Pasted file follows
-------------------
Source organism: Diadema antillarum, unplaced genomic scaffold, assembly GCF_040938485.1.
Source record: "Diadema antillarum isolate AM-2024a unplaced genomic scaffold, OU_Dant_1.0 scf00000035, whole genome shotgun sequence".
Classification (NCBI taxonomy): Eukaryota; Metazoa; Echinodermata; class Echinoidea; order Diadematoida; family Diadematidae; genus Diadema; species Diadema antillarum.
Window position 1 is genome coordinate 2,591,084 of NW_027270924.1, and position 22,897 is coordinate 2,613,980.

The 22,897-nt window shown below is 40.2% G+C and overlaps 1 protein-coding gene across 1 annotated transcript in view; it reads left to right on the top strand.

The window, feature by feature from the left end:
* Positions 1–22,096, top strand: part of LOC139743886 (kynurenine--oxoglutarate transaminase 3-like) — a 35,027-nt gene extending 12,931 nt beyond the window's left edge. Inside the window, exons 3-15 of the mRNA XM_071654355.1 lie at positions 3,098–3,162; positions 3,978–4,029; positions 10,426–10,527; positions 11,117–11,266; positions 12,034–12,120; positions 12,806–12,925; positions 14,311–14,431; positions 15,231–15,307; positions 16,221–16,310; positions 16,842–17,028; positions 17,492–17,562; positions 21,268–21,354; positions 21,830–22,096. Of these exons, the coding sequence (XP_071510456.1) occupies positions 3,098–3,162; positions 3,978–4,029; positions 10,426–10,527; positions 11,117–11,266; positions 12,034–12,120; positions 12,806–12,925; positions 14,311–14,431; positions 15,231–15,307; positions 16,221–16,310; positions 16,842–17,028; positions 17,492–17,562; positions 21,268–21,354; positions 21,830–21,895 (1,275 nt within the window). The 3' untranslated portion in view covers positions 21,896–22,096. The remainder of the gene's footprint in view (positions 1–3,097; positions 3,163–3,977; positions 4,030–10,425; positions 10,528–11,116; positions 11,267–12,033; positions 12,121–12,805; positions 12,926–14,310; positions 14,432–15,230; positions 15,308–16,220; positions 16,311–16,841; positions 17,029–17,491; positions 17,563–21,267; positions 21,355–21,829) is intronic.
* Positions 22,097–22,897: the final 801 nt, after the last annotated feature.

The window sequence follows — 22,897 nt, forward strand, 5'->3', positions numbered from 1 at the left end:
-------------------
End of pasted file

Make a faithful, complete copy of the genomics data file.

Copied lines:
Source organism: Diadema antillarum, unplaced genomic scaffold, assembly GCF_040938485.1.
Source record: "Diadema antillarum isolate AM-2024a unplaced genomic scaffold, OU_Dant_1.0 scf00000035, whole genome shotgun sequence".
Classification (NCBI taxonomy): Eukaryota; Metazoa; Echinodermata; class Echinoidea; order Diadematoida; family Diadematidae; genus Diadema; species Diadema antillarum.
Window position 1 is genome coordinate 2,591,084 of NW_027270924.1, and position 22,897 is coordinate 2,613,980.

The 22,897-nt window shown below is 40.2% G+C and overlaps 1 protein-coding gene across 1 annotated transcript in view; it reads left to right on the top strand.

The window, feature by feature from the left end:
* Positions 1–22,096, top strand: part of LOC139743886 (kynurenine--oxoglutarate transaminase 3-like) — a 35,027-nt gene extending 12,931 nt beyond the window's left edge. Inside the window, exons 3-15 of the mRNA XM_071654355.1 lie at positions 3,098–3,162; positions 3,978–4,029; positions 10,426–10,527; positions 11,117–11,266; positions 12,034–12,120; positions 12,806–12,925; positions 14,311–14,431; positions 15,231–15,307; positions 16,221–16,310; positions 16,842–17,028; positions 17,492–17,562; positions 21,268–21,354; positions 21,830–22,096. Of these exons, the coding sequence (XP_071510456.1) occupies positions 3,098–3,162; positions 3,978–4,029; positions 10,426–10,527; positions 11,117–11,266; positions 12,034–12,120; positions 12,806–12,925; positions 14,311–14,431; positions 15,231–15,307; positions 16,221–16,310; positions 16,842–17,028; positions 17,492–17,562; positions 21,268–21,354; positions 21,830–21,895 (1,275 nt within the window). The 3' untranslated portion in view covers positions 21,896–22,096. The remainder of the gene's footprint in view (positions 1–3,097; positions 3,163–3,977; positions 4,030–10,425; positions 10,528–11,116; positions 11,267–12,033; positions 12,121–12,805; positions 12,926–14,310; positions 14,432–15,230; positions 15,308–16,220; positions 16,311–16,841; positions 17,029–17,491; positions 17,563–21,267; positions 21,355–21,829) is intronic.
* Positions 22,097–22,897: the final 801 nt, after the last annotated feature.

The window sequence follows — 22,897 nt, forward strand, 5'->3', positions numbered from 1 at the left end: